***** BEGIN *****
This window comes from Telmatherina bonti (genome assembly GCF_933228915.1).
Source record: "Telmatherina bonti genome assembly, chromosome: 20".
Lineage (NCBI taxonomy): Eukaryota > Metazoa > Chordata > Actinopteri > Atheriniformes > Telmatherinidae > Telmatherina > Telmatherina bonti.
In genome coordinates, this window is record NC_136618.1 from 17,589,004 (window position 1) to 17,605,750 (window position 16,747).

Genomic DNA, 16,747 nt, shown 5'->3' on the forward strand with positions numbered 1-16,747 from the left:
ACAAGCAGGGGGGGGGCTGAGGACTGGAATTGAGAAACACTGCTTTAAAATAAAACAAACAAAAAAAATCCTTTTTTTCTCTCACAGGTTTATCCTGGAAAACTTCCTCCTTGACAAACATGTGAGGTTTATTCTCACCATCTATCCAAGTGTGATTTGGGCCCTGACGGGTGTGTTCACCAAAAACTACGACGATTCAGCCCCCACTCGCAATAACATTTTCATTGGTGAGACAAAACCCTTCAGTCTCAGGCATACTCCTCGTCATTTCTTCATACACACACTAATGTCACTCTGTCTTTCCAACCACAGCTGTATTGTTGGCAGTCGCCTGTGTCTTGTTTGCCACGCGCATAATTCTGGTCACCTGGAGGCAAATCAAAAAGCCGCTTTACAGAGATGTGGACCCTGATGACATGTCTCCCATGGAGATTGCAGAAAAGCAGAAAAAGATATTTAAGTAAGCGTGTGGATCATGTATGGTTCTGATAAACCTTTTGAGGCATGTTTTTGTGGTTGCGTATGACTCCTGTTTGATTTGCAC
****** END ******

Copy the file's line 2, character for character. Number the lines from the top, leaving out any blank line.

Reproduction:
Source record: "Telmatherina bonti genome assembly, chromosome: 20".